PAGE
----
The White Devil Contents
- Social / political context of The White Devil
- Religious / philosophical context of The White Devil
- The Theatre
Animals and baseness
According to the Elizabethan ‘chain of being', animals were the created order beneath humans, who were beneath the angels. (See The world of Shakespeare > making sense of the intangible world > Chain of being.) Thus animal imagery is used particularly to represent the baser aspects of humanity. There is an emphasis on sexuality and especially on women's lust.
Women are referred to using animal names:
- In Act 3 sc 1 women are referred to as ‘conies' or rabbits
- In Act 5 sc 2 there is a reference to ‘geese' meaning prostitutes
- In Act 2 sc 1 ‘wild ducks' have a similar meaning.
Animal imagery often implies a sense that women's modesty is a mask to disguise unbridled lust, which is damaging to men. In Act 1 sc 2 Flamineo tries to persuade Vittoria to be more open to Brachiano's sexual advances when he says:
Even though it is Brachiano who is the seducer and Flamineo who is encouraging the seduction, it is here implied that Vittoria is to blame. The logical conclusion to this comes about when she tried after her husband's death on the charge of being a prostitute.
Women are accused of being even more dangerous and predatory when they are likened to wolves:
- Brachiano says to Vittoria:
Is either a god or a wolf.'(Act 4 scene 2)
- Flamineo refers to Zanche as a wolf when he says:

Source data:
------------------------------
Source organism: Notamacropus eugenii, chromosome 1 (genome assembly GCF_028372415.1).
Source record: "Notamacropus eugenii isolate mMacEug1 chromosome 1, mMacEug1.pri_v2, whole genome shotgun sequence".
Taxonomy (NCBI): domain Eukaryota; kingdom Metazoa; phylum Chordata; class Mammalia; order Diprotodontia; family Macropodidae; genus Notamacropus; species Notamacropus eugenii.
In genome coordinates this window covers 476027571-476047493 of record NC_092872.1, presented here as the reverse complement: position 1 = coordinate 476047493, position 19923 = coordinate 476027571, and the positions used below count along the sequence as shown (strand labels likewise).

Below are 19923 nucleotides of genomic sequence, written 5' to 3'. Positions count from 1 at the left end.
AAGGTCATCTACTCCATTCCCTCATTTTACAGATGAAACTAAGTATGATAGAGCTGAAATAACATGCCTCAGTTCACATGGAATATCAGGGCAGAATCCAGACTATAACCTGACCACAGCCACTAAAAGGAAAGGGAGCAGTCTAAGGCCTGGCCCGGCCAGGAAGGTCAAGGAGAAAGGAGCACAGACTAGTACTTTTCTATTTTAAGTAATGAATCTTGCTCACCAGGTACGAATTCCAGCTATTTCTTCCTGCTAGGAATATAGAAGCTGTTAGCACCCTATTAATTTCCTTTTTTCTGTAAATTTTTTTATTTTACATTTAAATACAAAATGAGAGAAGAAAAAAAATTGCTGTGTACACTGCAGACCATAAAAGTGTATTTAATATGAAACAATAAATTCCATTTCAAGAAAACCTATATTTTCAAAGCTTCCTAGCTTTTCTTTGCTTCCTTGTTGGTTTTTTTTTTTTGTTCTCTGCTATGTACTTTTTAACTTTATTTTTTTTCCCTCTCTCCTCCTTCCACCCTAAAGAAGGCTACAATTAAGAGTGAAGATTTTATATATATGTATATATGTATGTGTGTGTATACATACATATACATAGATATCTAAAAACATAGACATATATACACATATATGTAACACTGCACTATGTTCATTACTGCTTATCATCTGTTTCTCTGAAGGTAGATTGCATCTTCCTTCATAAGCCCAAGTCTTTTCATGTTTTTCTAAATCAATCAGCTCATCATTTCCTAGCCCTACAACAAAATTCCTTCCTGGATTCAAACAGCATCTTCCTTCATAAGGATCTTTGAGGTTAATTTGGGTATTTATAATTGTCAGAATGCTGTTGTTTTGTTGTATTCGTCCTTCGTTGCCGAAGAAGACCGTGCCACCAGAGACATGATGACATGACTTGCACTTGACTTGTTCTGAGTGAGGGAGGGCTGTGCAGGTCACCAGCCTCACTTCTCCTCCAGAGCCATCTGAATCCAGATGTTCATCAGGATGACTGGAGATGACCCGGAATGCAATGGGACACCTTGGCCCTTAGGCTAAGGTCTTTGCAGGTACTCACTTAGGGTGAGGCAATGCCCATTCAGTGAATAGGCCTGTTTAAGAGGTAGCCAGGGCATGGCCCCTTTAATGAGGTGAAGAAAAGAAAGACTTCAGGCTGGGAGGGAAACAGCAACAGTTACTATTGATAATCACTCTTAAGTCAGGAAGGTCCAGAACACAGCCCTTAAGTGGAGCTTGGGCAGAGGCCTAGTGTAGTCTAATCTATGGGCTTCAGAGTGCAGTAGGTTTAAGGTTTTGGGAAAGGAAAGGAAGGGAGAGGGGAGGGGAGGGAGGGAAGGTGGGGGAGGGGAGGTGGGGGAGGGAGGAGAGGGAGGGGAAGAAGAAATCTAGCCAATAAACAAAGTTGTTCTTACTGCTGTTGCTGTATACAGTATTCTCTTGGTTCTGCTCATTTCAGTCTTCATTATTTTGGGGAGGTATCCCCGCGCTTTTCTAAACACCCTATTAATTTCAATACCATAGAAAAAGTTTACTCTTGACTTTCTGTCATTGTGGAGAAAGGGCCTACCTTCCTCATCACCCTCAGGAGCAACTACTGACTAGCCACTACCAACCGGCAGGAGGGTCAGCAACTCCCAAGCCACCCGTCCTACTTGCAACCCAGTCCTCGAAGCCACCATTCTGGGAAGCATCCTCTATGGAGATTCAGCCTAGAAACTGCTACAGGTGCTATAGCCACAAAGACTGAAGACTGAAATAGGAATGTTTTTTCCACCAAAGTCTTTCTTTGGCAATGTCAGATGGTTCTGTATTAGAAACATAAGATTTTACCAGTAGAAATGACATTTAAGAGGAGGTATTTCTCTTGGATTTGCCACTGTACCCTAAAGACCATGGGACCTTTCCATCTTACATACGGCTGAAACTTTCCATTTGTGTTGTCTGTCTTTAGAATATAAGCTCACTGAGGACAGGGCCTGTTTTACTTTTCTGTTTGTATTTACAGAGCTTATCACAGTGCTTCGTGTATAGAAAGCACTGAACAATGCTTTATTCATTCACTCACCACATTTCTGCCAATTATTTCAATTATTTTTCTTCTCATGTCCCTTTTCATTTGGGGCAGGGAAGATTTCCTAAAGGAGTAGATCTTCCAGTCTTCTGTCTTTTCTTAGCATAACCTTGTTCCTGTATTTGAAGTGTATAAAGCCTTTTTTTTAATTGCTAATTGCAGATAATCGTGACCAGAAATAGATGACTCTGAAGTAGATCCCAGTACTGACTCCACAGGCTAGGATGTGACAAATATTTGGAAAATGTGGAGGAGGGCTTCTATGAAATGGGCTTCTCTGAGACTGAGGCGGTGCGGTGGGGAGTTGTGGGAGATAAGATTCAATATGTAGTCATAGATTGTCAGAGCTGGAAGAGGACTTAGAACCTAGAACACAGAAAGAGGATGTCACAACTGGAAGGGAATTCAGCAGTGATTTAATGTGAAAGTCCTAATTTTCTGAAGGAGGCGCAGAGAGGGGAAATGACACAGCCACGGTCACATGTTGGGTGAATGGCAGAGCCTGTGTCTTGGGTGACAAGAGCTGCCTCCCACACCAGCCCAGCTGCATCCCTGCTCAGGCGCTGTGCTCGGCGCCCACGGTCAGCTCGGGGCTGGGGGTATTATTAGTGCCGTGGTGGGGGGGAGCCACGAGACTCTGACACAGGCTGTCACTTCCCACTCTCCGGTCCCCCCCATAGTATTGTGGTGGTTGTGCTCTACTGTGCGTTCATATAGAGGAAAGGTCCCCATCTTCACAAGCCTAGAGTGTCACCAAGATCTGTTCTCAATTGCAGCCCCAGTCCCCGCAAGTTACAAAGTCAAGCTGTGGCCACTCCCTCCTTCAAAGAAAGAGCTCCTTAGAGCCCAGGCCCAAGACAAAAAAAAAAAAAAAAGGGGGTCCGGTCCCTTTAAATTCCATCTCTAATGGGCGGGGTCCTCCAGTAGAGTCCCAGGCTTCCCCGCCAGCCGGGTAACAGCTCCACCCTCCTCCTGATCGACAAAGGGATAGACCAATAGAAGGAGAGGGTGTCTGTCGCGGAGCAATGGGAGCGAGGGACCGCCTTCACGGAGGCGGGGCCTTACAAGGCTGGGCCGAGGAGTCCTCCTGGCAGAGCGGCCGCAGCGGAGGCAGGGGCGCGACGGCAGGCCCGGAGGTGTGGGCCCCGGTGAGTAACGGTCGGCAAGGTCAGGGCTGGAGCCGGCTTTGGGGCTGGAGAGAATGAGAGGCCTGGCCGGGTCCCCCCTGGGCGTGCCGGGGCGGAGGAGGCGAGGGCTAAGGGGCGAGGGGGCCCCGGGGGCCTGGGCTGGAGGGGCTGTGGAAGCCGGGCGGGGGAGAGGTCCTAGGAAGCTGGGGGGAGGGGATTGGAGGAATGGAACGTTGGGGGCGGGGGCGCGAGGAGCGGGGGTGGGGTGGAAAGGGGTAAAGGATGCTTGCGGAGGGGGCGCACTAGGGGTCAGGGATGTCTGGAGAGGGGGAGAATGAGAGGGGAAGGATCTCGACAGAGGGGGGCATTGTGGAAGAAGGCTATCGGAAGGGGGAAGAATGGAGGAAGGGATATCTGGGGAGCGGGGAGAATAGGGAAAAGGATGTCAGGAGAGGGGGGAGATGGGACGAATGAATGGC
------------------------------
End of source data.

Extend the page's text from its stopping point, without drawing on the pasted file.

(Act 5 scene 1)
Does he love her or fear her more because of the hold she has over him?
Flamineo similarly shows his contempt for women when he compares his sister to a tortoise:
She must be turned on her back.'
(Act 4 scene 2)
He is thinking about Vittoria only in terms of her sexuality, which is probably true of most of the men in the play, despite the fact that she shows there is much more to her character.
When animal imagery is used in association with men's sexuality it is to show their lack of sexual drive. Camillo, the wronged husband is spoken of as a cuckold. Cuckolds were traditionally supposed to sprout horns on their head. Camillo is fearful about his wife's faithfulness when he says:
Greater than these are shed.'(Act 2 scene 2)
Camillo is also referred to as a capon, which was a castrated cock and as a ‘dunghill bird' (a bird of carrion) who is easily defeated by a mightier eagle (Brachiano).
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